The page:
- Celebrate your mistakes: You do not have to enjoy being wrong, but if you are working hard for a client, you eventually will be. Only those who sit on their laurels and do nothing are never wrong. Take responsibility for mistakes and own up to them.
#3 Fear – Fear of feeling inferior: Once again, I would think that Larry the Cable Guy may have overcome this fear. We must remember that we must place ourselves in a position of service to do a good job for our clients.
- Take a bullet for the client. This is about finding those moments when we can humble ourselves and sacrificially take some of the burden off a client in a difficult situation, and then confront them with the kind truth. This happens less in the wealth management business than others in that everything must be documented so stringently, but it could be a situation where we take the blame and assume the mantle of the bad guy to help our clients save face.
- Put the clients’ interests ahead of our own: As a registered investment advisor we are required to do this. We are held to a higher standard by the SEC in that brokers are only required to advise what is suitable.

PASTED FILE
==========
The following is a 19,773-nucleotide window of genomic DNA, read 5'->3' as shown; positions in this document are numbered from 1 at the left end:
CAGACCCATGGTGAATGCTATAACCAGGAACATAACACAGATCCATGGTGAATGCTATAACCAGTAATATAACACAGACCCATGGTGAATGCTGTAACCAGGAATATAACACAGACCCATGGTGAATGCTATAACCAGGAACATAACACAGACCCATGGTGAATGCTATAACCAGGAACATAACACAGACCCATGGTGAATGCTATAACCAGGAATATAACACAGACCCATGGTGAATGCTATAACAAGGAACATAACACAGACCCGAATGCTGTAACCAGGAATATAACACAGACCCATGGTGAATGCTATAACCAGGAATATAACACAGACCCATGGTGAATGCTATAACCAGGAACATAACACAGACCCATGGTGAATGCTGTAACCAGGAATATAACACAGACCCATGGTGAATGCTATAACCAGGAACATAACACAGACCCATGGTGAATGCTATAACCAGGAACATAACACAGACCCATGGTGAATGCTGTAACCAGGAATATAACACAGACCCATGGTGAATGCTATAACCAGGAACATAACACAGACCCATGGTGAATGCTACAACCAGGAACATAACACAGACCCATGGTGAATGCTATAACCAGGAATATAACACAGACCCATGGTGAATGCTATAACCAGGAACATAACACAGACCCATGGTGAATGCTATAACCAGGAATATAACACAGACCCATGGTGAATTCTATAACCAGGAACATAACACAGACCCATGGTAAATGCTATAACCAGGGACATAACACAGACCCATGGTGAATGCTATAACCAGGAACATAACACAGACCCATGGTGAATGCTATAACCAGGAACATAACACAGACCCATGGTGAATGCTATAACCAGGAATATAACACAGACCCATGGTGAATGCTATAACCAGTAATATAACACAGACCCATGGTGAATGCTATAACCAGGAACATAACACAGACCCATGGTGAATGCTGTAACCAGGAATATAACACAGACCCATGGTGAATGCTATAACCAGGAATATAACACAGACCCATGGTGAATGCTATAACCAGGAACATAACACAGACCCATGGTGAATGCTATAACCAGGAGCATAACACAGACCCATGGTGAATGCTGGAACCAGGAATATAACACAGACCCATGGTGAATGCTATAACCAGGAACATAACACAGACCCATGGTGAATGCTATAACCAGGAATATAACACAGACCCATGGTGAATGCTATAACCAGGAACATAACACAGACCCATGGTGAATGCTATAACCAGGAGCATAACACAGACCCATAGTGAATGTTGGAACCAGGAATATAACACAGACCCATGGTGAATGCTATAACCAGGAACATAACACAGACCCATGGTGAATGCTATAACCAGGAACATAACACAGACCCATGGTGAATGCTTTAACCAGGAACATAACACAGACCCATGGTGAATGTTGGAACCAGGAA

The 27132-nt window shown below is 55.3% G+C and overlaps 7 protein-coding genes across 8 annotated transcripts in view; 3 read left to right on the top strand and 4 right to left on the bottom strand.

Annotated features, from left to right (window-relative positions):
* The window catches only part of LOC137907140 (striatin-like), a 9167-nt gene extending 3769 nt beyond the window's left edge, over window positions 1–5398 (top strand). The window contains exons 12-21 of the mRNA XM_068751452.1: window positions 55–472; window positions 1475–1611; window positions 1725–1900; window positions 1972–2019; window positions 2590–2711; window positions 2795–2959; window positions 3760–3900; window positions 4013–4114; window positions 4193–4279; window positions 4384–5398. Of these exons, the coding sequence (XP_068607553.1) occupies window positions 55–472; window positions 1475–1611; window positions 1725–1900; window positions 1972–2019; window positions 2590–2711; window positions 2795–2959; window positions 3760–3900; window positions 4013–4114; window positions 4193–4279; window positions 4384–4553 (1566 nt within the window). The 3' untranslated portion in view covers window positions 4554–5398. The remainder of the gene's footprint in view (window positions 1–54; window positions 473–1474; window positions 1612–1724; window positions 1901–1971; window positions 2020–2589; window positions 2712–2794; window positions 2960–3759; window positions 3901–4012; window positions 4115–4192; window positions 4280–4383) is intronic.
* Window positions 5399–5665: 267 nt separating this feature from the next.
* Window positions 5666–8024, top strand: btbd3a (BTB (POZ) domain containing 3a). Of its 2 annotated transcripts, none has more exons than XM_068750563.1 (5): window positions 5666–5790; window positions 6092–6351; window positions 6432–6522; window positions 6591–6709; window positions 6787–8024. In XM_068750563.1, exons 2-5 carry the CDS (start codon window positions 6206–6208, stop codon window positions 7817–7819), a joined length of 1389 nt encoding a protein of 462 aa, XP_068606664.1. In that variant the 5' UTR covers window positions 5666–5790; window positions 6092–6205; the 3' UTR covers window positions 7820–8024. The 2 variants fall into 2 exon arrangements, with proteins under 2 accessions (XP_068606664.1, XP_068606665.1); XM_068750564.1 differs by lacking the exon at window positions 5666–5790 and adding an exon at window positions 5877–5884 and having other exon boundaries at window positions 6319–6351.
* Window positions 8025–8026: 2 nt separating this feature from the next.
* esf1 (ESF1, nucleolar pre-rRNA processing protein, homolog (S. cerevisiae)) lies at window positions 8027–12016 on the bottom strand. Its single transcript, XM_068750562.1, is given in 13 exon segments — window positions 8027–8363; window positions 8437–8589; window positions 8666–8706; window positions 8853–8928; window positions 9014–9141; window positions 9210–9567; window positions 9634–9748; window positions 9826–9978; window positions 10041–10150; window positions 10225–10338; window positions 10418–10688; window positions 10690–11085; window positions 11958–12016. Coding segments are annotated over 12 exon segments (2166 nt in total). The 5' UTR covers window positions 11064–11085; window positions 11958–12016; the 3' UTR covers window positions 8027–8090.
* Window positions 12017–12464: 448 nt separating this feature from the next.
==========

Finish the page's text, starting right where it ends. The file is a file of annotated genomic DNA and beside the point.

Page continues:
- Honor the client’s work and do the dirty work: We need to be willing to take on whatever the client needs within the context of our services. Many times, this may be done by a service person within the practice, but we are always striving to go above and beyond and take an interest in those things that are important to our clients.
In essence the book “Getting Naked” is all about servicing the clients the way they would like to be serviced if they had perfect knowledge concerning what they want and need. Knowing the right thing to do comes from experience and being able to listen to clients’ needs and desires although perfect knowledge is almost never achieved. To the extent we can acquire the knowledge, understanding, be able to execute and have the discipline to do the right thing we will be successful for clients at least by my definition.
Joe Franklin has been recognized as one of the TOP ADVISORS in Tennessee
Franklin Wealth Management
4700 Hixson Pike
Hixson, Tn 37343